Continuing with The Wild Reed's 2014 Holy Week series, I share today a fourth excerpt from John Neafsey's book A Sacred Voice is Calling: Personal Vocation and Social Justice. (To start at the beginning of this series, click here.)
As with all the excerpts from Neafsey's book shared so far in this series, this fourth one focuses on suffering, a key theme in the Gospel narratives of Jesus' final days and a reality which, to some degree or another, we all experience in our lives.
In the twenty centuries of the Christian tradition, contemplation of the image and reality of the crucified Jesus has served as a saving lifeline to God for suffering people. One evening, on a recent visit to Guatemala, I observed a group of very poor people in a church patiently waiting in line for their turn to pray in front of a life-sized statue of the crucified Jesus. Each person, in their turn, went to the foot of the cross, and, as they prayed quietly about whatever was on their minds or in their hearts, they reached up and literally clung to the legs of Jesus. From the looks of life-long suffering etched into their faces, I suspect that some were hanging on for dear life.
Although distorted forms of Christian piety can become morbidly preoccupied with the passion and death of Jesus, authentic Christian spirituality is not about suffering for its own sake. It is about the redemptive breakthrough of love and compassion through suffering, or in the midst of it, or in spite of it. "Amazing Grace! How sweet the sound that saved a wretch like me!" The crucified Jesus offers people an image of God that captures the heart and the imagination. This is a God with whom it is possible to connect – a human God, a God who suffers, a compassionate God who is able to appreciate what it is to be a suffering human being. "For we do not have a high priest who is unable to sympathize with our weaknesses," reads the Letter to the Hebrews, "but . . . one who in every respect has been tested as we are, yet without sin." The one who is able to sympathize or empathize with human weakness and pain is accessible, approachable. "Let us therefore approach the throne of grace with boldness, so that we mat receive mercy and find grace to help in time of need."
In a mysterious way, the crucified Jesus not only provides us with a concrete image of God's love and compassion for suffering humanity but also evokes compassion in us for the God who suffers. The image of the crucified Jesus gives us a feeling for the radical vulnerability and helplessness of God. We are touched and moved by the suffering of God. There is a give-and-take of compassion, an experience of shared suffering: God feels for us and we feel for God. The evocative words of the African American spiritual "Were You There?" capture this poignant feeling for many people: Were you there when they crucified my Lord? / Oh, sometimes it causes me to tremble, tremble, tremble / Were you there when they crucified my Lord?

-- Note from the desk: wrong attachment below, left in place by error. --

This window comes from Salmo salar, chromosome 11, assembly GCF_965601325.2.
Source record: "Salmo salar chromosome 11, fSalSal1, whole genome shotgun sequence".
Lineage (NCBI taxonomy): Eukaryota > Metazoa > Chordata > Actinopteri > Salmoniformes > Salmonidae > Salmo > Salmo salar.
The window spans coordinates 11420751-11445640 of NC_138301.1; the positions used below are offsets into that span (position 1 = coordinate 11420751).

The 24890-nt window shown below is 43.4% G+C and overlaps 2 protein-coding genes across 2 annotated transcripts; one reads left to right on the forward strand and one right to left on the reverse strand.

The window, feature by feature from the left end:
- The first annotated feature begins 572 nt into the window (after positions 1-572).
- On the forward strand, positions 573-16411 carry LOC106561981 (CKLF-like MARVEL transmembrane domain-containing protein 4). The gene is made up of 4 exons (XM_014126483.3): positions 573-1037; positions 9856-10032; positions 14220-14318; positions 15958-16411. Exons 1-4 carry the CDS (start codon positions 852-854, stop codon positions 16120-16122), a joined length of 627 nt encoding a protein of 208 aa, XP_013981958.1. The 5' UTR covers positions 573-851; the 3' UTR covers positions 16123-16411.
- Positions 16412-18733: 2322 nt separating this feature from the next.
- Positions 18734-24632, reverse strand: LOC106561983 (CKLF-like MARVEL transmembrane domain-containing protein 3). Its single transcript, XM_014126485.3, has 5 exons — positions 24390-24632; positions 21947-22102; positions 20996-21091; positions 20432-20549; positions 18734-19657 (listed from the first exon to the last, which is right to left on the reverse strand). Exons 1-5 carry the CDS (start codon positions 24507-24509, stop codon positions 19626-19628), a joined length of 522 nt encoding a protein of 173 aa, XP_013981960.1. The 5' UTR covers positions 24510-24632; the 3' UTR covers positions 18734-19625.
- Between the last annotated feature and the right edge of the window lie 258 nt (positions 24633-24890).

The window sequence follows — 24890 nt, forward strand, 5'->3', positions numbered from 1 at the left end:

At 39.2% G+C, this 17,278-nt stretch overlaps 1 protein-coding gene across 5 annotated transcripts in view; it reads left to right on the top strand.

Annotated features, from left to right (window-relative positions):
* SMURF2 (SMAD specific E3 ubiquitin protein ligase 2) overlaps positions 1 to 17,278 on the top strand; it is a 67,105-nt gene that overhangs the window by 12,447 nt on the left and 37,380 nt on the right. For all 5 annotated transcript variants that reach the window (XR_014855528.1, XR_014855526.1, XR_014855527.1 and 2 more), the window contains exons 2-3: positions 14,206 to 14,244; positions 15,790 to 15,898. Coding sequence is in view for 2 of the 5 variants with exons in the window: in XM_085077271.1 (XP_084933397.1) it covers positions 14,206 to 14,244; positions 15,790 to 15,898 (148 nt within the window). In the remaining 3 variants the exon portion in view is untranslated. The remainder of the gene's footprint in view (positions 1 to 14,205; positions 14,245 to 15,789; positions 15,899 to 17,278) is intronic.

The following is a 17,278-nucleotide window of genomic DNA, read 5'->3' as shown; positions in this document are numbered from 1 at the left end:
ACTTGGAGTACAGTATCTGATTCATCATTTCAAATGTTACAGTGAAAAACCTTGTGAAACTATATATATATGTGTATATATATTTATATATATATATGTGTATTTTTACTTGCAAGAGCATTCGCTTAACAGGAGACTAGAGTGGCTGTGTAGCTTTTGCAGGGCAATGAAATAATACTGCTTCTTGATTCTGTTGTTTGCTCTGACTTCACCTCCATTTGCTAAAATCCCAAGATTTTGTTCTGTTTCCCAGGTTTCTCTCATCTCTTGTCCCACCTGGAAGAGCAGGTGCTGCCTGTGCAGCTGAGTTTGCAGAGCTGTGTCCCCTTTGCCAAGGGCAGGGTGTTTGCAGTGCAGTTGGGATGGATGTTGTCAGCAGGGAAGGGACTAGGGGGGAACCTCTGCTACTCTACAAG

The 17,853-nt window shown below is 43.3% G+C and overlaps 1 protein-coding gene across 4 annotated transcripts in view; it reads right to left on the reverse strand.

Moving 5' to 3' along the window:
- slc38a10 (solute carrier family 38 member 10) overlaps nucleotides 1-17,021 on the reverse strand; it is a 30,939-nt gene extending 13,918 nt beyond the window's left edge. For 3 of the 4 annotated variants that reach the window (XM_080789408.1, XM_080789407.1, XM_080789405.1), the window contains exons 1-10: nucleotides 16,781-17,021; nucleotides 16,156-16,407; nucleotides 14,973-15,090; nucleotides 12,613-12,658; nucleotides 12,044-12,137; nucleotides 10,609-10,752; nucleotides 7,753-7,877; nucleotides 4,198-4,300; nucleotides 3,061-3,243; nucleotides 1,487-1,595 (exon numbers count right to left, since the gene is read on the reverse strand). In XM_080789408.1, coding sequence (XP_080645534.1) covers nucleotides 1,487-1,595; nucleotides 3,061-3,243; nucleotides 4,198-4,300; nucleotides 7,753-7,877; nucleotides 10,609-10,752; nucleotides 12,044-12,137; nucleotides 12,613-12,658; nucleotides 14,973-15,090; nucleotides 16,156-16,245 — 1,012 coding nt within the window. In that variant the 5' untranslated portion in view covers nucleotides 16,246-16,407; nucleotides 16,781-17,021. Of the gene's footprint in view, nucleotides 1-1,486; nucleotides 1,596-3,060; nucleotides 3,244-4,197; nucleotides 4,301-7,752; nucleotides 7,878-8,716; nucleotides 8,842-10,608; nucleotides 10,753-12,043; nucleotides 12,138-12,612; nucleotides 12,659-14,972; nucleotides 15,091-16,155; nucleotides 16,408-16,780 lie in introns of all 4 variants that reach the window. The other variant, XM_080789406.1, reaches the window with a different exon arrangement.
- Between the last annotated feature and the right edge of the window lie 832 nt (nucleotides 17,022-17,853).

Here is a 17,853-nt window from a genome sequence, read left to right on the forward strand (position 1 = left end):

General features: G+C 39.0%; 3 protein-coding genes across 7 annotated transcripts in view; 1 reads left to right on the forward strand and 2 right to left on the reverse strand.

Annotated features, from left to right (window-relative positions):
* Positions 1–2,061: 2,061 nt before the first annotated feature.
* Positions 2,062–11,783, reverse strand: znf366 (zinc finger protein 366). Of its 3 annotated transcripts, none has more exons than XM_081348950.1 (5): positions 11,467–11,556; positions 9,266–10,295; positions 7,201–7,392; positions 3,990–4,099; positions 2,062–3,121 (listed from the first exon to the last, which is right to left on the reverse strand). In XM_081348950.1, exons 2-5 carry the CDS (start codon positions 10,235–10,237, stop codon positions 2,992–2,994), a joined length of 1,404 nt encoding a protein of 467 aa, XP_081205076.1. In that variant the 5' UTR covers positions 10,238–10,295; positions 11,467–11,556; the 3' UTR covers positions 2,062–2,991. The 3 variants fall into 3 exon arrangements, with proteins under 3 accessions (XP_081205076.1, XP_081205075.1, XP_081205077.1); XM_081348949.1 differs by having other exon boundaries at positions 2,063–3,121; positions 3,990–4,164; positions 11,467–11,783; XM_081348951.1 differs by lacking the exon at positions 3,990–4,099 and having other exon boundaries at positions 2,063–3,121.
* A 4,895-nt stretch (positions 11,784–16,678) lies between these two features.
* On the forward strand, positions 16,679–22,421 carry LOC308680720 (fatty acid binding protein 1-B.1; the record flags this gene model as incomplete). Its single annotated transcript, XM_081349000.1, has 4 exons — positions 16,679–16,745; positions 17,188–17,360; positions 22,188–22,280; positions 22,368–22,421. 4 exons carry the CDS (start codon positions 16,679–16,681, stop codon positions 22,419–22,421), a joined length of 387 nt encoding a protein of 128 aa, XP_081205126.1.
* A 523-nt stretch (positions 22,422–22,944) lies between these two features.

The image of Jesus can also serve as a point of compassionate connection with suffering humanity, with the God who is suffering right now in suffering persons and in the "crucified peoples" of the world. We move from personal, private, inner contemplation of the suffering God into the world of social suffering, to the encounter with God in the lives of suffering human beings. We experience God very concretely in those whose pains and needs are crying out for our attention, in the experience of solidarity and sharing in their suffering, in our attempts to be of service in some way. "I am endeavoring to see God through service to humanity, " wrote Gandhi, "for I know that God is neither in heaven, nor down below, but in everyone."
– John Neafsey
A Sacred Voice is Calling
A Sacred Voice is Calling
For previous Good Friday posts, see:
Jesus and the Art of Letting Go
No Deeper Darkness
An Expression of Human Solidarity
The Most Dangerous Kind of Rebel
The Passion of Christ (Part 7) – Jesus Goes to His Execution
The Passion of Christ (Part 8) – Jesus is Nailed the Cross
The Passion of Christ (Part 9) – Jesus Dies
Why Jesus is My Man
Bishop Gumbleton: A Priesthood Set Apart and Above Others is Not the Way of Jesus
Recommended Off-site Links:A Holy Week Reflection on Church and State and Pope Francis – Betty Clermont (The Open Tabernacle, April 17, 2014).
Pope at Foot-washing: Jesus Wants Everyone to Serve Others with Love – Carol Glatz (National Catholic Reporter, April 17, 2014).
Good Friday 2014: Origins, Observances and Fasting Rules – Huff Post Religion (April 17, 2014).
"There Is No Such Thing As Foreign Suffering": Good Friday Meditation Points – William D. Lindsey (Bilgrimage, April 18, 2014).
Good Friday on Jerusalem's Via Dolorosa Marked by Christians Commemorating Jesus' Crucifixion – The Huffington Post (April 18, 2014).
Did Jesus Really Die for Our Sins? – Christian Piatt (The Huffington Post, October 18, 2011).